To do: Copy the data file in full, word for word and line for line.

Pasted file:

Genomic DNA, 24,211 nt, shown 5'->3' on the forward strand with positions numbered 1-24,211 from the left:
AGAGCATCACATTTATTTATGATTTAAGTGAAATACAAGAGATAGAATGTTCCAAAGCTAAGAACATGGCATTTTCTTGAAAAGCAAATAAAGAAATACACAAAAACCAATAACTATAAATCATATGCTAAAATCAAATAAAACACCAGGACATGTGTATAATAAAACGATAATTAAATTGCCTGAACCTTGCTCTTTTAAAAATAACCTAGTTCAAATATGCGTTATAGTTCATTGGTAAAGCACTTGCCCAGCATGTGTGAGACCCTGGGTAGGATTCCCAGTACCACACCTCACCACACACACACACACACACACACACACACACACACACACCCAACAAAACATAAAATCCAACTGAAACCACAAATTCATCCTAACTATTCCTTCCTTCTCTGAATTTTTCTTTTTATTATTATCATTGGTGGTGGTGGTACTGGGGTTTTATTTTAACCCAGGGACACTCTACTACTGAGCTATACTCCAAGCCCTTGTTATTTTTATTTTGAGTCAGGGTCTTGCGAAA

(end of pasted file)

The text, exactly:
Genomic DNA, 24,211 nt, shown 5'->3' on the forward strand with positions numbered 1-24,211 from the left:
AGAGCATCACATTTATTTATGATTTAAGTGAAATACAAGAGATAGAATGTTCCAAAGCTAAGAACATGGCATTTTCTTGAAAAGCAAATAAAGAAATACACAAAAACCAATAACTATAAATCATATGCTAAAATCAAATAAAACACCAGGACATGTGTATAATAAAACGATAATTAAATTGCCTGAACCTTGCTCTTTTAAAAATAACCTAGTTCAAATATGCGTTATAGTTCATTGGTAAAGCACTTGCCCAGCATGTGTGAGACCCTGGGTAGGATTCCCAGTACCACACCTCACCACACACACACACACACACACACACACACACACACACACCCAACAAAACATAAAATCCAACTGAAACCACAAATTCATCCTAACTATTCCTTCCTTCTCTGAATTTTTCTTTTTATTATTATCATTGGTGGTGGTGGTACTGGGGTTTTATTTTAACCCAGGGACACTCTACTACTGAGCTATACTCCAAGCCCTTGTTATTTTTATTTTGAGTCAGGGTCTTGCGAAA